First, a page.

"But now, none of my thoughts are mine anymore," he continued, desperation betrayed in every word. "I can't even think without being spied upon."
Asbel silently sat down beside him on the edge of the bed. There were a thousand things that could have been said, but none of them were readily coming to mind. None of them seemed right; moreover, the grim questions only led in a bloody chain to more questions.
But in one way, he knew that he had been right. He didn't know how he would make the others understand as readily as he did, but it was still some small comfort that it hadn't exactly been the Richard whom he had known since childhood who committed all of the atrocities. The list had only grown and grown since they fought in Lhant.
Asbel reached out and placed his hand over the king's numb hand and pulled it away, but Richard looked away instantly to keep his eyes out of sight. Staring down at the trembling hand he held, Asbel felt all too aware of how treacherous the sea of regret truly was.
What am I supposed to say?
For being the fool who didn't even know what was happening?
That's too insufficient… and pathetic.
"I never have much time when I am myself like this anymore…" Richard trailed off. "I'm usually left to watch all the blood collect on my hands when I can't do anything about it."
"I'll find a way to help you," Asbel said forcefully. "There has to be a way to save you, I know it."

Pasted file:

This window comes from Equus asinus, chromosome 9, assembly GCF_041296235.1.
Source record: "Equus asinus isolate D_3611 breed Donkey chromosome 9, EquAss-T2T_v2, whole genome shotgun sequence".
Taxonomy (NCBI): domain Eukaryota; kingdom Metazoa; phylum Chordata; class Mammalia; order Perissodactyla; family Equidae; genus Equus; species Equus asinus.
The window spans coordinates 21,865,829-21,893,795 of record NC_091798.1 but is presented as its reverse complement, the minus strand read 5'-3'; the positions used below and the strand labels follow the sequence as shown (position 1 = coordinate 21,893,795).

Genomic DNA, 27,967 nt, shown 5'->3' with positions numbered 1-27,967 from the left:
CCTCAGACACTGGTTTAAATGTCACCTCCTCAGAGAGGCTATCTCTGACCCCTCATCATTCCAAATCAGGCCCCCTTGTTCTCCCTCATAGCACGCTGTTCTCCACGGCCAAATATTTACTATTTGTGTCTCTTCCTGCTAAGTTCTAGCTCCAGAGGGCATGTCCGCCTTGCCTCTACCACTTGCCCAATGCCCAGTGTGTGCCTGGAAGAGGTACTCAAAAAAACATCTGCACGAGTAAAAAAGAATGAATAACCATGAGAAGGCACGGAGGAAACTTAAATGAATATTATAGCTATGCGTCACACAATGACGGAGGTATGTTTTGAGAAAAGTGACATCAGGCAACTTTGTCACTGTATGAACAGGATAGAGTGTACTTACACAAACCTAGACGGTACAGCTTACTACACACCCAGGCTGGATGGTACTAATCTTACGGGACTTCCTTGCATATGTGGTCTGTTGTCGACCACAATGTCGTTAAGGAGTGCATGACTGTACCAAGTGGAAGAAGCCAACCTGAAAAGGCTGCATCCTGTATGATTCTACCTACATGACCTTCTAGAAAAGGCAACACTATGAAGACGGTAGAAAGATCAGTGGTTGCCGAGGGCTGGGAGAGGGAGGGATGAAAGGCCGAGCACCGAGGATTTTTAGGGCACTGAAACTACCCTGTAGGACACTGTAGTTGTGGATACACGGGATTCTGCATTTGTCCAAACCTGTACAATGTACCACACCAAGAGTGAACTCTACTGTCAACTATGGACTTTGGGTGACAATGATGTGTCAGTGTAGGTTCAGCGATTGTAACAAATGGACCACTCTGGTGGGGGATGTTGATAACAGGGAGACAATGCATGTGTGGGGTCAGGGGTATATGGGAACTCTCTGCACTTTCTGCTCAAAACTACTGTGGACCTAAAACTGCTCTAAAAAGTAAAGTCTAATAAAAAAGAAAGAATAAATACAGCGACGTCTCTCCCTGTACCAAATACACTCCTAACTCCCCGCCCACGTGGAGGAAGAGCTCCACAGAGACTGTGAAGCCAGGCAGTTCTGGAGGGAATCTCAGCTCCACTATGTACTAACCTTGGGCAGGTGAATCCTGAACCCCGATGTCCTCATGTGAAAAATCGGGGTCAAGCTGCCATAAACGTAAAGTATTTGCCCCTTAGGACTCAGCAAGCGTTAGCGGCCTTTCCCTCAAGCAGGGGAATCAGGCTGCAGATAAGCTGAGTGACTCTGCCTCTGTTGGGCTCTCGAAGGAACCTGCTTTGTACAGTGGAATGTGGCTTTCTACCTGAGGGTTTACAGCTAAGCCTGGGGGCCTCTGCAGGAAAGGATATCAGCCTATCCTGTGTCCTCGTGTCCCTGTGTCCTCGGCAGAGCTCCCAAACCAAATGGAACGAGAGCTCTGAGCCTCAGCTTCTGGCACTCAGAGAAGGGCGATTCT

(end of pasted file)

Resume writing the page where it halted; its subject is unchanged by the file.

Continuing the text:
"You're as hopeful as ever," the king murmured with a bitter smile. "Only you could come this far and say something so naïvely kind."
"I'm serious," he retorted. "Just tell me more about what's going on, we'll find a way so you're entirely yourself again. What has been controlling you?"
"I can almost believe you when you say it like that," Richard remarked.
"There's no almost about it," the knight insisted. "If you're still yourself sometimes, there's no reason why you can't go back to the way you were before. I'll help you."
Richard looked up and their eyes met for the first time in too long. The sight of the king's blood colored eye and the faint red glow that it gave off was striking at first, but deep below the red glow, the man he knew was still there. The sight could have been surprising or even revolting, but Asbel smiled reassuringly – it just seemed like the only thing that was right to do.
"I think I can feel your hand now," Richard said quietly.
"Then keeping holding on."
Asbel squeezed the king's hand reassuringly, but he could only weakly return the gesture. Scarcely a moment passed before the ephemeral time of understanding shattered.
Richard's expression contorted into one of agony as he doubled over. He jerked away from Asbel as the crimson glow from his eye intensified sharply. Asbel stared detachedly for scantly a second, almost reluctant to accept that things would go to pieces again so suddenly.
"Hey! What's wrong?" Asbel questioned as he jumped to his feet.
He reached out to place a hand on the king's trembling shoulder, but Richard knocked his hand away before he got any closer. His breathing was rapid and shallow as he tried to stand, but he only wanted to put distance between the two of them.
"Get out of here!" Richard demanded, deliberately keeping his gaze averted.
"Didn't you listen to a word I just said?" Asbel objected, reaching out to the king stubbornly.
"Just go!" he retorted grimly. "I can't fight you right now and I won't be myself in seconds."